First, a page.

Touring Cusco is discovering endless mysterious places, with hidden stories in corners that you may have never seen before stepping on this country. We recommend you to visit another impressive destinations in Cusco like the humantay lake tour from cusco, which only takes one day. But if you are gonna to stay more days in Perú, other archaeological places you can know will be the choquequirao trek peru, the salkantay trek to machu picchu, and the classic inca trail 4 days 3 nights.
What church to visit?
- The Cathedral of Cusco – The most important church in the city. The beauty of its buildings combines Andean tradition with colonial architecture. One of the most representative paintings in its interior is the Virgin Mary dressed in a skirt alluding to the Pachamama (the sacred mother earth).
- Church of the Society of Jesus, Cusco – The architecture of its temple is representative of the Andean Baroque of Cusco. Its high summit stands out as well as its representation of the Immaculate Conception carved in marble. It was built on the destroyed bases of the ‘Amarucancha’, palace of the Inca governor Huayna Capac.
- Santo Domingo Convent Cusco – This religious temple was built on the basis of the Temple of the Sun (Coricancha). Inside there is a collection of paintings from the Cusco school. After the earthquakes of 1650 and 1950, the church suffered serious damage that took time to repair. The Inca site of Coricancha, on the other hand, did not suffer any damage.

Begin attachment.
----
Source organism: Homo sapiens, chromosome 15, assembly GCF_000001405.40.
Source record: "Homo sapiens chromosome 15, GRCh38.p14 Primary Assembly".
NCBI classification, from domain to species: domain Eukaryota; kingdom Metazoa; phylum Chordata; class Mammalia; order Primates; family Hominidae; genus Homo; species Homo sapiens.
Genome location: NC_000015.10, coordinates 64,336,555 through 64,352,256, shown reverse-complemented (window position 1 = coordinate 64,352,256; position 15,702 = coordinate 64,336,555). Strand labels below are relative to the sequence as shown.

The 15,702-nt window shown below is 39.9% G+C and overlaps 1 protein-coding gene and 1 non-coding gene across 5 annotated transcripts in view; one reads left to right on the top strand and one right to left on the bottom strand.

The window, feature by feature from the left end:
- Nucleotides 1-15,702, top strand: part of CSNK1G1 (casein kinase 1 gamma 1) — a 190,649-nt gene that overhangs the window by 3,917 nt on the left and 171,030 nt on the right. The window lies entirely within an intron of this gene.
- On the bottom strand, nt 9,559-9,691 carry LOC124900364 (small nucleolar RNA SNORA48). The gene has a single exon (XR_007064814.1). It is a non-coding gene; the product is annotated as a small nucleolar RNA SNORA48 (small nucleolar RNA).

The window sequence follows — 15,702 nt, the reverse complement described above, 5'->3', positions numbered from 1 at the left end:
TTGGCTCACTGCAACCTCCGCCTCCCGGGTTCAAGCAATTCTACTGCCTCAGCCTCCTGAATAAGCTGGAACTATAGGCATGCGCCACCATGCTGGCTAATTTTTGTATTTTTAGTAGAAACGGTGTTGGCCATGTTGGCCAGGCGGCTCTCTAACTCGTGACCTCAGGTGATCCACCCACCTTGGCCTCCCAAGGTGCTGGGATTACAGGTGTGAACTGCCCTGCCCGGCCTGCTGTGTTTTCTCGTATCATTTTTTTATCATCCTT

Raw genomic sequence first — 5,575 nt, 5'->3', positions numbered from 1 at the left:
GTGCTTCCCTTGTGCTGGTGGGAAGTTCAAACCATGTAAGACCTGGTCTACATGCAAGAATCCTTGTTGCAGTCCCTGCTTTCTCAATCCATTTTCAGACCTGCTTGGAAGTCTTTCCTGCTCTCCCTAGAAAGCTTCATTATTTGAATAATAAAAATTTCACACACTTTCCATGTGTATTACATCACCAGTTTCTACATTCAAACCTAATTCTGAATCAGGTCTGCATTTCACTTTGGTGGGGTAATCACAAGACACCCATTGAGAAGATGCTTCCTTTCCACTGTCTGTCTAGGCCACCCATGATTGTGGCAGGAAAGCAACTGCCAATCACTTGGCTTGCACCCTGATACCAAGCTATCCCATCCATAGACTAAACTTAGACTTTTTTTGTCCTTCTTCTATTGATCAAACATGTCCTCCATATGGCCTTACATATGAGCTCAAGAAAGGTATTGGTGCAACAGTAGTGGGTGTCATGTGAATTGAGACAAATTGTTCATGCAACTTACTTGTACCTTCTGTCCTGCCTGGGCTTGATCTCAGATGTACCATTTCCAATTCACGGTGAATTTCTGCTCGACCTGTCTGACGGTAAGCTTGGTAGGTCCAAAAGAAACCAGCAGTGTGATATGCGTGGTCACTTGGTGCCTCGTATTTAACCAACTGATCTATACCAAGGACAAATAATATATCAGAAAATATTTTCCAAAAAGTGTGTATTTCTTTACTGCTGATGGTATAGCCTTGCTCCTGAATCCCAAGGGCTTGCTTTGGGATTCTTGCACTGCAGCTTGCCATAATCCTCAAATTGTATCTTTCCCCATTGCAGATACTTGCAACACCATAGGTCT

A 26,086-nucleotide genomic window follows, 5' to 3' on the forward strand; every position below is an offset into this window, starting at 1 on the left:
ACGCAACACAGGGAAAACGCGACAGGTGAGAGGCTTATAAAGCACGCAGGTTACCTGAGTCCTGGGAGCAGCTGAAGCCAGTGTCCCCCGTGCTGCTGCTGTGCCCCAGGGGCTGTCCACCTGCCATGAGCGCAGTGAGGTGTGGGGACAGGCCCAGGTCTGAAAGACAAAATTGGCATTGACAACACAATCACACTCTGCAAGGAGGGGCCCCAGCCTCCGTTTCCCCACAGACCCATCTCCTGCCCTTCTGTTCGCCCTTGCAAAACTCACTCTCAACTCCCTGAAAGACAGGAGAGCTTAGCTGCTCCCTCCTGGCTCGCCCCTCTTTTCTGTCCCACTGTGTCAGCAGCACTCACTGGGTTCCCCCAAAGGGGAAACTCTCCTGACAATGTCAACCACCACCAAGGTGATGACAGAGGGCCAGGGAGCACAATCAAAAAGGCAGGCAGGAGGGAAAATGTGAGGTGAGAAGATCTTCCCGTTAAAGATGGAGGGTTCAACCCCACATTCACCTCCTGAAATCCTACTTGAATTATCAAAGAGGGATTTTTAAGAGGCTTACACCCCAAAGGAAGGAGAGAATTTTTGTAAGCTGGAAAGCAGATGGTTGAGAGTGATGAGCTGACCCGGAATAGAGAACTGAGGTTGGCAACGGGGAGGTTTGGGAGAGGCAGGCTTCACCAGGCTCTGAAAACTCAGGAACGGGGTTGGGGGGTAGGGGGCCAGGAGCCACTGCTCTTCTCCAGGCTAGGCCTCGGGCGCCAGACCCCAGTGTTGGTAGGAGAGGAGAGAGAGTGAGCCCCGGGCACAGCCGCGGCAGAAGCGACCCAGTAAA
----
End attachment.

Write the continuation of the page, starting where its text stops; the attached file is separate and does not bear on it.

- San Pedro Church – This church is famous for housing a variety of paintings made by the Cusco school of painting. Its pulpit was carved by the famous artist Juan Tomás Tuyru Túpac. It was built on the old natural hospital of Cusco. Its building consists of two side towers and a front. Right in front is the famous San Pedro market.
- La Merced – The temple of La Merced in Cusco is considered one of the most beautiful in Latin America. It is popular for housing the remains of Diego Almagro el Mozo, Diego Almagro el Viejo and Gonzalo Pizarro. Its building has three naves with vaults and domes. Its altars and interior have beautiful sculptures as well as paintings from the Cusco school and wood carvings.
- San Blas Church in Cusco – This religious temple was one of the first to be built in Cusco after the Spanish conquest. In its place was an Inca temple dedicated to the god of lightning or thunder ‘Illapa’. Its construction is simple, composed of a rectangular base without towers. Its main attraction is its pulpit made of cedar. Like the ‘Altar mayor’, it has a mixed style typical of the Cusco Baroque style.
What dishes to eat in Cuscoduring Holy Week?
- Chupe de choros – This delicious soup is made from choros (mussels). It is usually the main dish during the Cusco tradition of the ‘Twelve Plates’.
- Ají de lizas – This dish is made from lizas, an Andean tuber also known as olluco. It is usually accompanied by rice or baked potato.
- Empanadas – Sweet Easter empanadas are a tradition in Cusco. It is a type of baked cookie decorated with dragees. Donuts and other sandwiches are famous on those dates.
- Tarwi – This characteristic Cusco dish is made from tarwi, a legume also known as chocho. Cusqueños usually accompany this dish with rice and a stew.
- Mazamorra – This delicious dessert is made of chancaca and panela. It is usually accompanied by orange peel and cloves. It is one of the favorite desserts of Cusco at Easter.
- Fried fish – This main dish is made from trout, a characteristic river fish throughout the Andes Mountains. It is usually accompanied by rice, potatoes and salad.
- Peach stew – As its name suggests, this popular Cusco dessert is prepared from peach, which is widely sold in the city’s markets as well as syrup sweets.